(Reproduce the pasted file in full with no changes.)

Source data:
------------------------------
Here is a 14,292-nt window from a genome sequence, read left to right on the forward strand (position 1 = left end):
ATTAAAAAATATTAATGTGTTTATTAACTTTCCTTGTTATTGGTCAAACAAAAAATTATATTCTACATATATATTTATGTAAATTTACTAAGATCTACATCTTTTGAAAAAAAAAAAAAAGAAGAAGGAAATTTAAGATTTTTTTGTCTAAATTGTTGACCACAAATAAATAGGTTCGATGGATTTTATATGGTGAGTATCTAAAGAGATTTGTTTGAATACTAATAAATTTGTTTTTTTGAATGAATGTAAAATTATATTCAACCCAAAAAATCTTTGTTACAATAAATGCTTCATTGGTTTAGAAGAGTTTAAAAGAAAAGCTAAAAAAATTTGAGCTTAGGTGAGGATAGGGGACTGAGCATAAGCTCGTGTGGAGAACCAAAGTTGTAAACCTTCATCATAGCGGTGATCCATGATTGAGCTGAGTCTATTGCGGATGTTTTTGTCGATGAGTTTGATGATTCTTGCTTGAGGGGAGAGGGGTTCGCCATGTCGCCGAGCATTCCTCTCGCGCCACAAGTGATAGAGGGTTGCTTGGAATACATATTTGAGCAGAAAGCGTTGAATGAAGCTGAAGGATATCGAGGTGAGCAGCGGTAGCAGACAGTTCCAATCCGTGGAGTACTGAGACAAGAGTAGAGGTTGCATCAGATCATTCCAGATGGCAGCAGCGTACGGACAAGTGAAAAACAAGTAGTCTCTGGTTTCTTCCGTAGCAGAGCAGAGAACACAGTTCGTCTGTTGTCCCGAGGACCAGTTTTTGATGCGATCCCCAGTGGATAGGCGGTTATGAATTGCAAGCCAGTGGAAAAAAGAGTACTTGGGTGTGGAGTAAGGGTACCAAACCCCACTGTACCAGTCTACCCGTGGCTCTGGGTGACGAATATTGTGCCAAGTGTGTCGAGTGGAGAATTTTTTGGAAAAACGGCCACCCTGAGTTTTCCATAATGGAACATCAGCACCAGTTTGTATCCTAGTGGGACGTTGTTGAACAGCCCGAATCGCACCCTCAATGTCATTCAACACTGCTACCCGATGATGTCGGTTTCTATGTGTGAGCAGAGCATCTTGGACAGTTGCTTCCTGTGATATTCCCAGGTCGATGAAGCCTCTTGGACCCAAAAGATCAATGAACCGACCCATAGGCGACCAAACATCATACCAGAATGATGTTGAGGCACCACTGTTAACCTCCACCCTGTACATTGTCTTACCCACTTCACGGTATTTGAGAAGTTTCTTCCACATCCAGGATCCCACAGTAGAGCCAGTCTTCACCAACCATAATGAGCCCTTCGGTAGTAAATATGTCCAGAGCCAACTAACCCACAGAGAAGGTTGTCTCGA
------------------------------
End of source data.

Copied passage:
Here is a 14,292-nt window from a genome sequence, read left to right on the forward strand (position 1 = left end):
ATTAAAAAATATTAATGTGTTTATTAACTTTCCTTGTTATTGGTCAAACAAAAAATTATATTCTACATATATATTTATGTAAATTTACTAAGATCTACATCTTTTGAAAAAAAAAAAAAAGAAGAAGGAAATTTAAGATTTTTTTGTCTAAATTGTTGACCACAAATAAATAGGTTCGATGGATTTTATATGGTGAGTATCTAAAGAGATTTGTTTGAATACTAATAAATTTGTTTTTTTGAATGAATGTAAAATTATATTCAACCCAAAAAATCTTTGTTACAATAAATGCTTCATTGGTTTAGAAGAGTTTAAAAGAAAAGCTAAAAAAATTTGAGCTTAGGTGAGGATAGGGGACTGAGCATAAGCTCGTGTGGAGAACCAAAGTTGTAAACCTTCATCATAGCGGTGATCCATGATTGAGCTGAGTCTATTGCGGATGTTTTTGTCGATGAGTTTGATGATTCTTGCTTGAGGGGAGAGGGGTTCGCCATGTCGCCGAGCATTCCTCTCGCGCCACAAGTGATAGAGGGTTGCTTGGAATACATATTTGAGCAGAAAGCGTTGAATGAAGCTGAAGGATATCGAGGTGAGCAGCGGTAGCAGACAGTTCCAATCCGTGGAGTACTGAGACAAGAGTAGAGGTTGCATCAGATCATTCCAGATGGCAGCAGCGTACGGACAAGTGAAAAACAAGTAGTCTCTGGTTTCTTCCGTAGCAGAGCAGAGAACACAGTTCGTCTGTTGTCCCGAGGACCAGTTTTTGATGCGATCCCCAGTGGATAGGCGGTTATGAATTGCAAGCCAGTGGAAAAAAGAGTACTTGGGTGTGGAGTAAGGGTACCAAACCCCACTGTACCAGTCTACCCGTGGCTCTGGGTGACGAATATTGTGCCAAGTGTGTCGAGTGGAGAATTTTTTGGAAAAACGGCCACCCTGAGTTTTCCATAATGGAACATCAGCACCAGTTTGTATCCTAGTGGGACGTTGTTGAACAGCCCGAATCGCACCCTCAATGTCATTCAACACTGCTACCCGATGATGTCGGTTTCTATGTGTGAGCAGAGCATCTTGGACAGTTGCTTCCTGTGATATTCCCAGGTCGATGAAGCCTCTTGGACCCAAAAGATCAATGAACCGACCCATAGGCGACCAAACATCATACCAGAATGATGTTGAGGCACCACTGTTAACCTCCACCCTGTACATTGTCTTACCCACTTCACGGTATTTGAGAAGTTTCTTCCACATCCAGGATCCCACAGTAGAGCCAGTCTTCACCAACCATAATGAGCCCTTCGGTAGTAAATATGTCCAGAGCCAACTAACCCACAGAGAAGGTTGTCTCGA